I really believe in the antibiotic properties of garlic. Whenever I feel some germ getting a foothold in my body I eat as much garlic as possible. They say you're supposed to eat it raw but that's just beyond me - truly fresh garlic burns my mouth far too much. So I roast it! I get to eat an appetizer that also fights off nasty little germs! Truly a tiny food and with medicinal properties!
Now, mind you, since I deal with the public at my art shows I never eat a ton of roasted garlic before a show. If I don't have a few days to get the garlic out of my system I will wait until I do before foisting myself on some poor unsuspecting client!
Anyhoo, I love roasted garlic. I'll eat it hot right out of the pan just after roasting. I'll spread it on a nice toasted slice of baguette and I'll toss it in just about anything for flavor but my favorite is to eat it slathered on a nicely buttered and toasted baguette slice. Here's what I do:
- I smash my hand on the garlic bulb to loosen the cloves
- I lightly smash (do not crush!) the bulbs which helps loosen them for peeling
- I cut the ends off
- Then I coat the individual garlic cloves in olive oil and sprinkle with kosher salt
- I turn the oven up to about 450 degrees and roast the cloves for about 20 minutes to forty minutes, depending on the size of the cloves (I want to get a slight caramelized color).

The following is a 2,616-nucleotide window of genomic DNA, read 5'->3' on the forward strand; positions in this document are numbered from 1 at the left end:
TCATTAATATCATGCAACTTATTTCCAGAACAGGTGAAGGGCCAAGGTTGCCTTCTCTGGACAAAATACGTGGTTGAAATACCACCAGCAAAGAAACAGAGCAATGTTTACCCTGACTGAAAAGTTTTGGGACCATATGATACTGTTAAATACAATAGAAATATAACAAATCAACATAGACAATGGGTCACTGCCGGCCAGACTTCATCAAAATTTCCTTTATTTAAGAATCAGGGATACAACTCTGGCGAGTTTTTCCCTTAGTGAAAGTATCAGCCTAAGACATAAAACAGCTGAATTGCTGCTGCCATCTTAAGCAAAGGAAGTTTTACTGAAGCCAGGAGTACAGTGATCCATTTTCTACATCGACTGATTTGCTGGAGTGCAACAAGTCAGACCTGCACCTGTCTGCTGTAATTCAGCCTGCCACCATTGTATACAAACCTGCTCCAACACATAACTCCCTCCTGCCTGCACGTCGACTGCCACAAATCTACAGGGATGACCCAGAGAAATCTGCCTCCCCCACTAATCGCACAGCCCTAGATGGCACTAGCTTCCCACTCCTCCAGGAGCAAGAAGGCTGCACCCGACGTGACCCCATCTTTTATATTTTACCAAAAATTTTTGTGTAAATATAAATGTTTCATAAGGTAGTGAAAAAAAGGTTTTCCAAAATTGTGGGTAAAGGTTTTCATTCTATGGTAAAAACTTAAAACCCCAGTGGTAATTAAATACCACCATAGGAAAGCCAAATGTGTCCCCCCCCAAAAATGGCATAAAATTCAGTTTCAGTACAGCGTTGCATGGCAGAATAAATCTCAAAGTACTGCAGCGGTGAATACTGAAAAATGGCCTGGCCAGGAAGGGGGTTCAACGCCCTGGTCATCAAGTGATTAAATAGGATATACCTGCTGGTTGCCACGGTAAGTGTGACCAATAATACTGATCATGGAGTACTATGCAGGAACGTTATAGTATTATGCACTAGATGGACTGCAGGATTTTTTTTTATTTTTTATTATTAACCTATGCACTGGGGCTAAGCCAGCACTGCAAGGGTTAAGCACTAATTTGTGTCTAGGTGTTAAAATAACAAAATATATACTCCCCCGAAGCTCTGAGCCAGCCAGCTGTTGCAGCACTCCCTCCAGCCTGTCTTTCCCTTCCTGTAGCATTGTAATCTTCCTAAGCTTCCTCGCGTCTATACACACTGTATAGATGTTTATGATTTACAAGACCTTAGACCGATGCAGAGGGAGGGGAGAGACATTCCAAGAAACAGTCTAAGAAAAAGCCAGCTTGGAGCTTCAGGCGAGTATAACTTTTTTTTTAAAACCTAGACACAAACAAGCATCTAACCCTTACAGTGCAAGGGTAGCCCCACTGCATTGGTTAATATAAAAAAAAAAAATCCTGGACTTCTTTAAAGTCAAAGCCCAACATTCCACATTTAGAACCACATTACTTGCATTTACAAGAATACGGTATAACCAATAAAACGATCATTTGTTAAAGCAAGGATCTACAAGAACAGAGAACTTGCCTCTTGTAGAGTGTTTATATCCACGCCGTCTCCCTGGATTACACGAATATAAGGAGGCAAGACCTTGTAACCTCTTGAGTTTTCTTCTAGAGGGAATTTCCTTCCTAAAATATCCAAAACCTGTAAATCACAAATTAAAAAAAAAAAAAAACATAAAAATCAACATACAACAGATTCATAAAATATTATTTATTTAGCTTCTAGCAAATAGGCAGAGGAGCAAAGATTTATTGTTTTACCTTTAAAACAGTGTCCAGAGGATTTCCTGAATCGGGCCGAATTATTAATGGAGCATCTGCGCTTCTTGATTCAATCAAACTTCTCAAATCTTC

- After the first 20 minutes I check the pan and pull out any cloves that are done, - they'll be brown and toasty and soft. Then I recheck every ten minutes or so after that and pull any pieces that are nice and brown until all the cloves are finished.
- I salt the garlic cloves and spread what's left (because I'll end up eating half of them before they cool down!) on some buttered and toasted baguette slices. Yum!
BTW, I just went shopping this afternoon - bulbs of garlic have gone sky-high like everything else, but I spied a jar of already peeled cloves for about 2 bucks! It was the equivalent of 2 decent sized bulbs and the work was already done so I bought a couple of jars. These have to be used quickly - no problemo with that for me - and I love the ease of just tossing the cloves in olive oil and roasting without the work. They were pretty darn fresh and very firm so I was happy with them and their cost!
COOKING TIP: To get the smell of garlic off your hands rub them in salt - I use a salt my friend Dennis gave me as a foot soak. It comes from the Dead Sea and has eucalyptus oil in it. I grab a few granules and wet my hands with warm water and rub the salt in. Works great! Some say you can use stainless steel but it never worked for me whereas the salt does.